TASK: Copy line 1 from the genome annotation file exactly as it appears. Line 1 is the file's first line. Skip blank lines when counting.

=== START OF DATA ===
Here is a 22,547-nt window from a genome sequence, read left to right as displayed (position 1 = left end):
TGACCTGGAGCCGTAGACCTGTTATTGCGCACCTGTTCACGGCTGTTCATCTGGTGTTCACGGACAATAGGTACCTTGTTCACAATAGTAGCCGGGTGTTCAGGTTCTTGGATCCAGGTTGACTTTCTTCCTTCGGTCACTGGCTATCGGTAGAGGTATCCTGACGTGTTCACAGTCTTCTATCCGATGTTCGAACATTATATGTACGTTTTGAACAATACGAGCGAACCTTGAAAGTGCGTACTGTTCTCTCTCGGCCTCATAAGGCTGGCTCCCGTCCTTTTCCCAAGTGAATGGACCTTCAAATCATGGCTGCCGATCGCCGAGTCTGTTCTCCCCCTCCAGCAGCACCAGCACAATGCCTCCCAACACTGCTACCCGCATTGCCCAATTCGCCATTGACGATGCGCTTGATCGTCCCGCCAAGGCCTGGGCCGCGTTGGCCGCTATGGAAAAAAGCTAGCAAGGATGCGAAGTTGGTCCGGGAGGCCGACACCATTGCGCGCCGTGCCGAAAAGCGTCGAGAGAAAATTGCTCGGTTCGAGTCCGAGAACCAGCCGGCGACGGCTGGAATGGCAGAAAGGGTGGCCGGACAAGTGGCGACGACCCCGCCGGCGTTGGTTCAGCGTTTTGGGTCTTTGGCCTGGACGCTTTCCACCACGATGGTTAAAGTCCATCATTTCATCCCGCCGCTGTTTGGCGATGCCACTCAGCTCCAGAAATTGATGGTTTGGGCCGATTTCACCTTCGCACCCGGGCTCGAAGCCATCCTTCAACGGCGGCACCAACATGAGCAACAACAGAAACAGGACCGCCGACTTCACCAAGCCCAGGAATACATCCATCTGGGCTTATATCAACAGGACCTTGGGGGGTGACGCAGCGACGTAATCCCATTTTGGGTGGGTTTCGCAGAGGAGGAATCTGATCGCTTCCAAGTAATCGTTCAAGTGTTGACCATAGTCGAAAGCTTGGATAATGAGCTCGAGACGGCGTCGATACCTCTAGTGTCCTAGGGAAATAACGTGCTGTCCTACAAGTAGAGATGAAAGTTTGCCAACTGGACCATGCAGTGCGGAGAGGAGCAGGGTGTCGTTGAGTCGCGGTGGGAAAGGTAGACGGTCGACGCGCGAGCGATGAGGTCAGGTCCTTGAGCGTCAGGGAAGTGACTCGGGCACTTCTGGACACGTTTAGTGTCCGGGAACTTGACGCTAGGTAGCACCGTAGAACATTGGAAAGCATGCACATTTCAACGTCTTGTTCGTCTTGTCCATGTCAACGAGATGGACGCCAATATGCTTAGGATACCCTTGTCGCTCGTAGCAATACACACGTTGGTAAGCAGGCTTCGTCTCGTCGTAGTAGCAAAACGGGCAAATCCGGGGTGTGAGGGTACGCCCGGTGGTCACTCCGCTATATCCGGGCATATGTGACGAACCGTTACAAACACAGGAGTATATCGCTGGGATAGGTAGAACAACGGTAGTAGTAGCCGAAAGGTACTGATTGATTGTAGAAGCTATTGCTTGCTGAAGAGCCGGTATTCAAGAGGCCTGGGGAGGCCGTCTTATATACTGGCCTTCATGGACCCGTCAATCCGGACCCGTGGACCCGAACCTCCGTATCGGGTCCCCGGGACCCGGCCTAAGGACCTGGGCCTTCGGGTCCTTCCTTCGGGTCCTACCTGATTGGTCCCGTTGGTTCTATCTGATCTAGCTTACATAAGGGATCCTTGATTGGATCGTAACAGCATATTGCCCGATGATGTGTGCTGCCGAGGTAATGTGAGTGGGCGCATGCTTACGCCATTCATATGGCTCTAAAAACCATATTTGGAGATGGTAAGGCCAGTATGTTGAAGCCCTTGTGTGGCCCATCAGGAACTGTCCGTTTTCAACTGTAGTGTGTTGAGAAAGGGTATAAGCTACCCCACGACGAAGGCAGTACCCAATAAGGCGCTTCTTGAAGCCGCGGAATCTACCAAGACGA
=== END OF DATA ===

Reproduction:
Here is a 22,547-nt window from a genome sequence, read left to right as displayed (position 1 = left end):